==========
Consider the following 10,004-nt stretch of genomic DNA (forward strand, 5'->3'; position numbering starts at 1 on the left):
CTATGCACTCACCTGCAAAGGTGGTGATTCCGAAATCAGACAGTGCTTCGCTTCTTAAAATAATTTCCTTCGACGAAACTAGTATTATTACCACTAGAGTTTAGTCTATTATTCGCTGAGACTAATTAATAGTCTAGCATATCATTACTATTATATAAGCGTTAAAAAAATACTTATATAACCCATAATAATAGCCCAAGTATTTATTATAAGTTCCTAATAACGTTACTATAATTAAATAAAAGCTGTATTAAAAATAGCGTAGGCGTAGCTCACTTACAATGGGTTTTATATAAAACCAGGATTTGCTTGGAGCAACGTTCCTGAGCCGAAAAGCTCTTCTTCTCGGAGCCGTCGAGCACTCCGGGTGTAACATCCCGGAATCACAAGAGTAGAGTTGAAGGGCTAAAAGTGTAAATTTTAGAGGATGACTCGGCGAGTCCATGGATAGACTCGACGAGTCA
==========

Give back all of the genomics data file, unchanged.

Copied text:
Consider the following 10,004-nt stretch of genomic DNA (forward strand, 5'->3'; position numbering starts at 1 on the left):
CTATGCACTCACCTGCAAAGGTGGTGATTCCGAAATCAGACAGTGCTTCGCTTCTTAAAATAATTTCCTTCGACGAAACTAGTATTATTACCACTAGAGTTTAGTCTATTATTCGCTGAGACTAATTAATAGTCTAGCATATCATTACTATTATATAAGCGTTAAAAAAATACTTATATAACCCATAATAATAGCCCAAGTATTTATTATAAGTTCCTAATAACGTTACTATAATTAAATAAAAGCTGTATTAAAAATAGCGTAGGCGTAGCTCACTTACAATGGGTTTTATATAAAACCAGGATTTGCTTGGAGCAACGTTCCTGAGCCGAAAAGCTCTTCTTCTCGGAGCCGTCGAGCACTCCGGGTGTAACATCCCGGAATCACAAGAGTAGAGTTGAAGGGCTAAAAGTGTAAATTTTAGAGGATGACTCGGCGAGTCCATGGATAGACTCGACGAGTCA